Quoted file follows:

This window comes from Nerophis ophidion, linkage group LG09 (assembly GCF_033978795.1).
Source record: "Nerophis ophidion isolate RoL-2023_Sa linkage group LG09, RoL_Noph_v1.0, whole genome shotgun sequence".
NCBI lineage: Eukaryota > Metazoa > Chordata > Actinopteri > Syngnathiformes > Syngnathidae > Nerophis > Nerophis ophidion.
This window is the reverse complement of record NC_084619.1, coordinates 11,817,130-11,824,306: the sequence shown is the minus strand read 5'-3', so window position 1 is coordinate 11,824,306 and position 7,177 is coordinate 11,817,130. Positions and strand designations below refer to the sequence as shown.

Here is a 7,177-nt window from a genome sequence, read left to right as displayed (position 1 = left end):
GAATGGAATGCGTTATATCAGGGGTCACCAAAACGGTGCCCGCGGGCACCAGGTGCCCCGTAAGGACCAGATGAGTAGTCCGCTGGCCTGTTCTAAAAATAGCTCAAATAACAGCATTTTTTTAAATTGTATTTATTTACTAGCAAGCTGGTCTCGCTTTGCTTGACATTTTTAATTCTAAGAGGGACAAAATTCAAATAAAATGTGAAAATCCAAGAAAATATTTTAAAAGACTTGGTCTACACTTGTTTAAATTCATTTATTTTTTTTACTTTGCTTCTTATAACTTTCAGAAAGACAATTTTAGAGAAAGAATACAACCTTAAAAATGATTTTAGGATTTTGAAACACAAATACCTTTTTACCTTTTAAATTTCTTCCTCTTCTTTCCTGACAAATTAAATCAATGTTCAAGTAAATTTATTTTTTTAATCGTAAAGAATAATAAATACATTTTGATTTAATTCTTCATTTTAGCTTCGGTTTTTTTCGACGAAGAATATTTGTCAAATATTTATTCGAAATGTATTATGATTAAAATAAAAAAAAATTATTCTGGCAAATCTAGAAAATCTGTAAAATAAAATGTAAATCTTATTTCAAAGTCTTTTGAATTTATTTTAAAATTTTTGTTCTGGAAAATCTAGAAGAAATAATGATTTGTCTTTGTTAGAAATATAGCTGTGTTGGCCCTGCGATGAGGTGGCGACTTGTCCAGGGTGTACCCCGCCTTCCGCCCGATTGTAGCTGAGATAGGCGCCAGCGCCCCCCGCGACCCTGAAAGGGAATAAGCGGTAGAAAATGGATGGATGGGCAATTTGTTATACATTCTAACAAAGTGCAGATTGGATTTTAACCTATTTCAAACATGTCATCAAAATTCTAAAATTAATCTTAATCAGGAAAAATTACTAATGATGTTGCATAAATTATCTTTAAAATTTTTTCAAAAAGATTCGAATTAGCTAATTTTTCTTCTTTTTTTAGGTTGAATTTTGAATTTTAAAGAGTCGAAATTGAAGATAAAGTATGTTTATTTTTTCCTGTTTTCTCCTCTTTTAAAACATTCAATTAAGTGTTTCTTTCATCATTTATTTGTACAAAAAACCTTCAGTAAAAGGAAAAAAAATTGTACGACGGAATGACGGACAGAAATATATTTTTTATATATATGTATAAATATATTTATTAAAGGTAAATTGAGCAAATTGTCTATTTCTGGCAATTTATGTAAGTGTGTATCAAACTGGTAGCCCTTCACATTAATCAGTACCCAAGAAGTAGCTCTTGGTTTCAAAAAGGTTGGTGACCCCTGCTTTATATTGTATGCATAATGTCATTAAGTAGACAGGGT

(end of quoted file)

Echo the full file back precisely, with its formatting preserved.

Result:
This window comes from Nerophis ophidion, linkage group LG09 (assembly GCF_033978795.1).
Source record: "Nerophis ophidion isolate RoL-2023_Sa linkage group LG09, RoL_Noph_v1.0, whole genome shotgun sequence".
NCBI lineage: Eukaryota > Metazoa > Chordata > Actinopteri > Syngnathiformes > Syngnathidae > Nerophis > Nerophis ophidion.
This window is the reverse complement of record NC_084619.1, coordinates 11,817,130-11,824,306: the sequence shown is the minus strand read 5'-3', so window position 1 is coordinate 11,824,306 and position 7,177 is coordinate 11,817,130. Positions and strand designations below refer to the sequence as shown.

Here is a 7,177-nt window from a genome sequence, read left to right as displayed (position 1 = left end):
GAATGGAATGCGTTATATCAGGGGTCACCAAAACGGTGCCCGCGGGCACCAGGTGCCCCGTAAGGACCAGATGAGTAGTCCGCTGGCCTGTTCTAAAAATAGCTCAAATAACAGCATTTTTTTAAATTGTATTTATTTACTAGCAAGCTGGTCTCGCTTTGCTTGACATTTTTAATTCTAAGAGGGACAAAATTCAAATAAAATGTGAAAATCCAAGAAAATATTTTAAAAGACTTGGTCTACACTTGTTTAAATTCATTTATTTTTTTTACTTTGCTTCTTATAACTTTCAGAAAGACAATTTTAGAGAAAGAATACAACCTTAAAAATGATTTTAGGATTTTGAAACACAAATACCTTTTTACCTTTTAAATTTCTTCCTCTTCTTTCCTGACAAATTAAATCAATGTTCAAGTAAATTTATTTTTTTAATCGTAAAGAATAATAAATACATTTTGATTTAATTCTTCATTTTAGCTTCGGTTTTTTTCGACGAAGAATATTTGTCAAATATTTATTCGAAATGTATTATGATTAAAATAAAAAAAAATTATTCTGGCAAATCTAGAAAATCTGTAAAATAAAATGTAAATCTTATTTCAAAGTCTTTTGAATTTATTTTAAAATTTTTGTTCTGGAAAATCTAGAAGAAATAATGATTTGTCTTTGTTAGAAATATAGCTGTGTTGGCCCTGCGATGAGGTGGCGACTTGTCCAGGGTGTACCCCGCCTTCCGCCCGATTGTAGCTGAGATAGGCGCCAGCGCCCCCCGCGACCCTGAAAGGGAATAAGCGGTAGAAAATGGATGGATGGGCAATTTGTTATACATTCTAACAAAGTGCAGATTGGATTTTAACCTATTTCAAACATGTCATCAAAATTCTAAAATTAATCTTAATCAGGAAAAATTACTAATGATGTTGCATAAATTATCTTTAAAATTTTTTCAAAAAGATTCGAATTAGCTAATTTTTCTTCTTTTTTTAGGTTGAATTTTGAATTTTAAAGAGTCGAAATTGAAGATAAAGTATGTTTATTTTTTCCTGTTTTCTCCTCTTTTAAAACATTCAATTAAGTGTTTCTTTCATCATTTATTTGTACAAAAAACCTTCAGTAAAAGGAAAAAAAATTGTACGACGGAATGACGGACAGAAATATATTTTTTATATATATGTATAAATATATTTATTAAAGGTAAATTGAGCAAATTGTCTATTTCTGGCAATTTATGTAAGTGTGTATCAAACTGGTAGCCCTTCACATTAATCAGTACCCAAGAAGTAGCTCTTGGTTTCAAAAAGGTTGGTGACCCCTGCTTTATATTGTATGCATAATGTCATTAAGTAGACAGGGT